By Emily Chaiet
The summer before my freshman year at Northwestern, I binge-watched the television series, “Greek.” The show follows a variety of college students partying, finding love and enjoying college with their best friends. As a high school graduate eager to escape the bubble of a suburb that I had always lived in, “Greek” was exactly what I needed. I pictured college exactly like it: making lifelong friendships, avoiding responsibilities and always having fun. But, there was a side to freshman year that “Greek” did not prepare me for. They never showed homesickness, they never showed how hard it is to make friends in a new place, and they never showed how much all of these changes affect someone’s mental health.
My freshman year was far from picture-perfect. I had the same friend group since middle school, yet now I was in the middle of a new city where I knew absolutely no one. I had forgotten what it was like to meet new people. How hard it was. As I jumped from friend group to friend group, I felt more and more like an outsider, like I had made the wrong choice attending a school where I knew absolutely no one. I wanted so badly to retreat back into my suburban bubble. My dream school was turning into a horrible nightmare that I could not wake up from. I was beginning to lose sight of my old self.
The worst part was that I felt a pressure to hide my unhappiness from my friends and family. I never wanted them to worry about me. I never wanted to stray away from the image of the perfect college girl who loves her school more than anything. When my distant relatives would come up to me at Thanksgiving and ask how Northwestern was, I would say I was completely happy. That I loved my school and had thousands of friends. I felt like I was acting, like I was reading from a script and performing a show just to please everyone. Just to tell people what they wanted to hear — even if it was not true.
But then I broke down. I could not force a smile, I could not keep lying to my home friends and telling them that I was having an amazing time. I called my best friend and I told her the truth, how I did not feel like I belonged, how I did not feel happy and how I felt like I never would.
She urged me to seek help and my parents and sister agreed. At first I refused. I did not think my problems were a big deal, nor worthy of help. Eventually I realized that getting help was exactly what I needed to do. I nervously dialed my phone and made an appointment to speak with a CAPS therapist. I learned that everything I was experiencing was normal.
I have anxiety. It was hard for me to accept, until I realized that anxiety is not a problem. It is like the common cold, everyone gets it at some point, some people just get a worse case than others. Curing my “cold” certainly was not easy and it took a lot of work. At times I was frustrated, I felt like nothing was changing and there were points where it felt like it was just getting worse. It took patience and effort to overcome the worst of my anxiety. It is still something I suffer with everyday, but it has made me stronger. Now that I have acknowledged it and accepted it, it cannot get to me anymore. My problem was never having anxiety, it was learning how to live with it.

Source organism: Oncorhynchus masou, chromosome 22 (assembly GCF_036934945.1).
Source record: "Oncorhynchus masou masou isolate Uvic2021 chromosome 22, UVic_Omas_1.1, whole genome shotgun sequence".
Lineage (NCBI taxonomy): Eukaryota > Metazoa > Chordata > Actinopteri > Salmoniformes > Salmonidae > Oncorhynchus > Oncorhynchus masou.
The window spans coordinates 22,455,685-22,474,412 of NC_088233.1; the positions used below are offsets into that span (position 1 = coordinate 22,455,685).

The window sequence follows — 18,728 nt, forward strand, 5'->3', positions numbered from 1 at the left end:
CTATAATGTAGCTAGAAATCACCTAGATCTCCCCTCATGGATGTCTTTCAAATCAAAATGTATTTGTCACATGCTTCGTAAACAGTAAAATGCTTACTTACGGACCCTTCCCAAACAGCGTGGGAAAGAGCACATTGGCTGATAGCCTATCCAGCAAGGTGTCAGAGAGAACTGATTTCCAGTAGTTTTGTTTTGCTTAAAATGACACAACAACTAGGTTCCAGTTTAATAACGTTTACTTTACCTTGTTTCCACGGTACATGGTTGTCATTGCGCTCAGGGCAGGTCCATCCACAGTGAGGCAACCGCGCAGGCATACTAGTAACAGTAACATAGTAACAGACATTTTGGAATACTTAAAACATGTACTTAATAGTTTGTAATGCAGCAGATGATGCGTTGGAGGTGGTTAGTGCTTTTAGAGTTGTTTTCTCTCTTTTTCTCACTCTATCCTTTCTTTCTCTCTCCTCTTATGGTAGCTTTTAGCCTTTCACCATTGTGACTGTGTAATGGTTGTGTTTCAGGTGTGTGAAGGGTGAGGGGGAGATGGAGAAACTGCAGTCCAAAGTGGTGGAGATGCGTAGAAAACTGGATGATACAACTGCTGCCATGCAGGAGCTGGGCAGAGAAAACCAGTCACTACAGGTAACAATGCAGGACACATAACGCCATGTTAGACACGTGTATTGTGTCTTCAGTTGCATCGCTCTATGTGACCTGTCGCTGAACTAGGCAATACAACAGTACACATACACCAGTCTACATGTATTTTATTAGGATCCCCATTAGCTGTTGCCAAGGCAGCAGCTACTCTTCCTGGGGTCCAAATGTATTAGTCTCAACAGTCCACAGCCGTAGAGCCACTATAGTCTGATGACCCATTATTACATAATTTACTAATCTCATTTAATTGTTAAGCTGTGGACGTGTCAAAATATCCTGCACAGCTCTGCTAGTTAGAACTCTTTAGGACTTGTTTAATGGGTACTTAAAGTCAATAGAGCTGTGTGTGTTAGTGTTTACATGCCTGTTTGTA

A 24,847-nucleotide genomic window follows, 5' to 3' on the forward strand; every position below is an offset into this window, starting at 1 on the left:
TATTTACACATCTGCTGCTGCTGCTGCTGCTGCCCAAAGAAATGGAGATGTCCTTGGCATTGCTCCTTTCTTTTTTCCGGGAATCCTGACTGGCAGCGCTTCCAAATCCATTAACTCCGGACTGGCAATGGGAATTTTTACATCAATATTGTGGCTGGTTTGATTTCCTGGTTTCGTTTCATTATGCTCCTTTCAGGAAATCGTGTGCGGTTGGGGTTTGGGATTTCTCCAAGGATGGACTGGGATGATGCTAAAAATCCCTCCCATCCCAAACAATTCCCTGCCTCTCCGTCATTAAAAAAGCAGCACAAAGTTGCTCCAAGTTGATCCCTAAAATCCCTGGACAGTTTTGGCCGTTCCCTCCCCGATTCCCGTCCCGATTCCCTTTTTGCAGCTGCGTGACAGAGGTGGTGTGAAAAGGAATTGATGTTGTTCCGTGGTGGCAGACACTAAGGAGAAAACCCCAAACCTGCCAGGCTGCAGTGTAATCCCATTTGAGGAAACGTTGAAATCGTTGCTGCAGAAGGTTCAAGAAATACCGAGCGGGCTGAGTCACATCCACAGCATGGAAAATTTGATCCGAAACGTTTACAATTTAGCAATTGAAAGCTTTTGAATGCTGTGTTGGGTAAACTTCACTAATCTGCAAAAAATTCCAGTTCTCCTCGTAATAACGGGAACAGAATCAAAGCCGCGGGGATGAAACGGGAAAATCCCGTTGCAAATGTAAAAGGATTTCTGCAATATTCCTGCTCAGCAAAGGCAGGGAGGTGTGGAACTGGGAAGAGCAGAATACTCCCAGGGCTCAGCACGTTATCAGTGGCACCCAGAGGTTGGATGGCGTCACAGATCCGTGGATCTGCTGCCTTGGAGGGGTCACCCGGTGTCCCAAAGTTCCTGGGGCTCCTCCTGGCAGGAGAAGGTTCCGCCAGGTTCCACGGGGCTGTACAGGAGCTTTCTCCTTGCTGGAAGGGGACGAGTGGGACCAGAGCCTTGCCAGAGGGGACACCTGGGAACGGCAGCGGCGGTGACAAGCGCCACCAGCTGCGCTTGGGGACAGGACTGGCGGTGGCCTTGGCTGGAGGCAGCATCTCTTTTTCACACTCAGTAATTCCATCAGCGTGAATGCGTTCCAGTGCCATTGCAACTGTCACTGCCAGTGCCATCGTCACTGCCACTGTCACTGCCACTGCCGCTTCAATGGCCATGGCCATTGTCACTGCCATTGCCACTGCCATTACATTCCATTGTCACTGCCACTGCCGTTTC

No one wants to admit that their life isn’t perfect. When scrolling through Instagram and countless Snapchat stories freshman year, I only saw pictures of acquaintances from high school having the times of their lives. I felt like I was doing something wrong because I wasn’t happy, but soon I realized that social media only tells one side of the story. Everyone struggles, but no one is ever going to post pictures of themselves crying alone in their dorm room on social media. No one wants to admit when college isn’t going as planned, yet that is exactly why having anxiety and depression is such a stigma.
I went in to school with a different mindset this year. I stopped comparing my college experience to others’. I gave up on friendships that made me feel worse about myself. I started exercising not to look good but to feel good mentally and physically. Most importantly, I continued to seek the help that I needed. I did more of what made me happy and cut out the things that did not. I am not 100 percent okay all of the time, but I am doing better. After my rough start, I feel stronger; like I can handle whatever problems the future holds.
My sophomore year is still far from perfect, but to be quite honest, I am okay with that. The real world is hard and scary, and I know that when I leave Northwestern there will be new monsters hiding in my closet. I know there will be more battles to face, but I have a tougher coat of armor. Face your problems, but do not face it alone. For all of you freshman, or just anyone struggling in college, the battle is just beginning, but do not let the losses deter you from reaching victory. I can tell you that the great moments like staying up late laughing with friends or just sitting and enjoying the scenery at the lakefill make it all worthwhile. You are not alone and you will make it through. Take it from me: the girl who never thought she would fit in, the girl who struggles with anxiety everyday, the girl who became stronger and learned how to find happiness.